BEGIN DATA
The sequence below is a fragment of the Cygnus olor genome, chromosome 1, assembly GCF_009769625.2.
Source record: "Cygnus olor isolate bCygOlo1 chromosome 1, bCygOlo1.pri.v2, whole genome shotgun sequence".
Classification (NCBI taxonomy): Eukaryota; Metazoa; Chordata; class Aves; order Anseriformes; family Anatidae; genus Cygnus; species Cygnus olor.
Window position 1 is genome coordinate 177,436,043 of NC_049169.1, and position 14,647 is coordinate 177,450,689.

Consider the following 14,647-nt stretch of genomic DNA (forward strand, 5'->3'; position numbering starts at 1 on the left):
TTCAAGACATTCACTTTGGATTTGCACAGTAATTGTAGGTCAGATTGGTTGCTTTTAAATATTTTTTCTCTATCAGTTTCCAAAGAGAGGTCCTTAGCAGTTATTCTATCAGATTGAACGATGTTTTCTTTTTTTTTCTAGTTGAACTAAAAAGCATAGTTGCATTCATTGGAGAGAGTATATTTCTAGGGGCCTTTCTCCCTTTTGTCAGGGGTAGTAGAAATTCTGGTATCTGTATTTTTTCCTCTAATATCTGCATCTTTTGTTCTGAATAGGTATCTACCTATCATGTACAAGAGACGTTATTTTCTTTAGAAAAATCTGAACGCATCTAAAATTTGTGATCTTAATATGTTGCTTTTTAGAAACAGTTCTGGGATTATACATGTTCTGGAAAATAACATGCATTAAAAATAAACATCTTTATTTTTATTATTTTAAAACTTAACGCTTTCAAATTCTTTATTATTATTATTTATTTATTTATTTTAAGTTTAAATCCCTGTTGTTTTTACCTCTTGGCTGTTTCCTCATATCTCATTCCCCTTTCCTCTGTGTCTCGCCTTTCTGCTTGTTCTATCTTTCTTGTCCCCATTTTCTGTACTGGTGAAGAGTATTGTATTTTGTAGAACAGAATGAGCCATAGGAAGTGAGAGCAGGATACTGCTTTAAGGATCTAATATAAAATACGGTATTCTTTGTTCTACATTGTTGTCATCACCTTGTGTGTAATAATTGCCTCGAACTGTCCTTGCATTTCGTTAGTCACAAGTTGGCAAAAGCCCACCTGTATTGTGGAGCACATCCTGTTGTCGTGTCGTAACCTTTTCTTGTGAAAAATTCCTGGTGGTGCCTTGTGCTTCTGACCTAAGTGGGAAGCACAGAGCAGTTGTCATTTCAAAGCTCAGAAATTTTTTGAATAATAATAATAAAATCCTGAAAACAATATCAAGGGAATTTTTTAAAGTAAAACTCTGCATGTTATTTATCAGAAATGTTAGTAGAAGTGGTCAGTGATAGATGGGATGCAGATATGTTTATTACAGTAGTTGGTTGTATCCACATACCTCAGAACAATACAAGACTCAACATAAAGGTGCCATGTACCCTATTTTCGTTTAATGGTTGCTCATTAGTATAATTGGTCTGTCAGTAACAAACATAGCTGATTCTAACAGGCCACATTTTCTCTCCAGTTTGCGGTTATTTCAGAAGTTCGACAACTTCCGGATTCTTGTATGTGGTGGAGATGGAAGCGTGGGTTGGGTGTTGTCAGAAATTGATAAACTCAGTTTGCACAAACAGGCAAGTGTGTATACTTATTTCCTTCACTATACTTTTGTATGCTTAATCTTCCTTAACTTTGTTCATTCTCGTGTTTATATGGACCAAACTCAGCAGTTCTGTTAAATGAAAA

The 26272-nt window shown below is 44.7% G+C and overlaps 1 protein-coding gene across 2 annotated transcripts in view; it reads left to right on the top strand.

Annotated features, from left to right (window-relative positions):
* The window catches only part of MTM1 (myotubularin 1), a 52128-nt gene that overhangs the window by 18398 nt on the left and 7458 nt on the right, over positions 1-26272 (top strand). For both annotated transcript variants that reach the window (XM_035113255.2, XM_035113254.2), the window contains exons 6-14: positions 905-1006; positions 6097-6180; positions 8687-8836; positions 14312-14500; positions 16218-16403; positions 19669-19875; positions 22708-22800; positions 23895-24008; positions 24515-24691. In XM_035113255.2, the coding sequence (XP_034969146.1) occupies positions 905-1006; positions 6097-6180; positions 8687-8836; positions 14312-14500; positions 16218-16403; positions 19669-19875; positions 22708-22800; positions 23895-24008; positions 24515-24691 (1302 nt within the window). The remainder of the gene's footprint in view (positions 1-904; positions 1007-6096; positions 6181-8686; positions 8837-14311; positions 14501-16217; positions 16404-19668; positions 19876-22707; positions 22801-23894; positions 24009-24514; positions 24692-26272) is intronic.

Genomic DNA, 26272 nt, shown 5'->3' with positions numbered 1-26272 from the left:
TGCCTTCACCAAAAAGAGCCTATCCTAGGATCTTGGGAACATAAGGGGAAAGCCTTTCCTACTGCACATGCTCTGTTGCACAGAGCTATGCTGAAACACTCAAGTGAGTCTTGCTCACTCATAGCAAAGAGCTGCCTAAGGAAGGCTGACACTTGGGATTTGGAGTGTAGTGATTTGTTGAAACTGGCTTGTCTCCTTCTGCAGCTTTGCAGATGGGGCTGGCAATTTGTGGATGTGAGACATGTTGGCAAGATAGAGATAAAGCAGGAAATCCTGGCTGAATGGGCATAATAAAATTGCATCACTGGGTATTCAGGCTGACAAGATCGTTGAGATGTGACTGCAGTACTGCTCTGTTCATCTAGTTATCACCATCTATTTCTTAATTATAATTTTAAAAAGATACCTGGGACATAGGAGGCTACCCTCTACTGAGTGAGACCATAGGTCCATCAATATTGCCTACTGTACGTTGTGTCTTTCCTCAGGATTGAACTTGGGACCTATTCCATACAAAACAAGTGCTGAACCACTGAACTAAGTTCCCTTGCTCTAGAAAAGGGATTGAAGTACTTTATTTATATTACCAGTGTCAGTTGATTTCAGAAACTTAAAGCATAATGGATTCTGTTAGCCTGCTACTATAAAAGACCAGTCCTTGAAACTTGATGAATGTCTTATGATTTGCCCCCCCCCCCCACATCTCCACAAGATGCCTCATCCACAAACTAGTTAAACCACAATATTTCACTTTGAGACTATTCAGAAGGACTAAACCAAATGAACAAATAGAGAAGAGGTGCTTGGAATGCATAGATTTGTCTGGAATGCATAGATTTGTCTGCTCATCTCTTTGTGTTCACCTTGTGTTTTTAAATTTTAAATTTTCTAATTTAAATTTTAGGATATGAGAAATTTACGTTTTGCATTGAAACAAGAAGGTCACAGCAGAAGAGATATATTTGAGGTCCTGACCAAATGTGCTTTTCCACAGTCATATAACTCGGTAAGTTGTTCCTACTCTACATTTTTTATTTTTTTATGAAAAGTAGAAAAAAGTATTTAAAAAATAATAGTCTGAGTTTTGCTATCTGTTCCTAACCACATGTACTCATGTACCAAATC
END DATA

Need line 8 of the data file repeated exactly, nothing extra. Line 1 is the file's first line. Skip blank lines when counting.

Annotated features, from left to right (window-relative positions):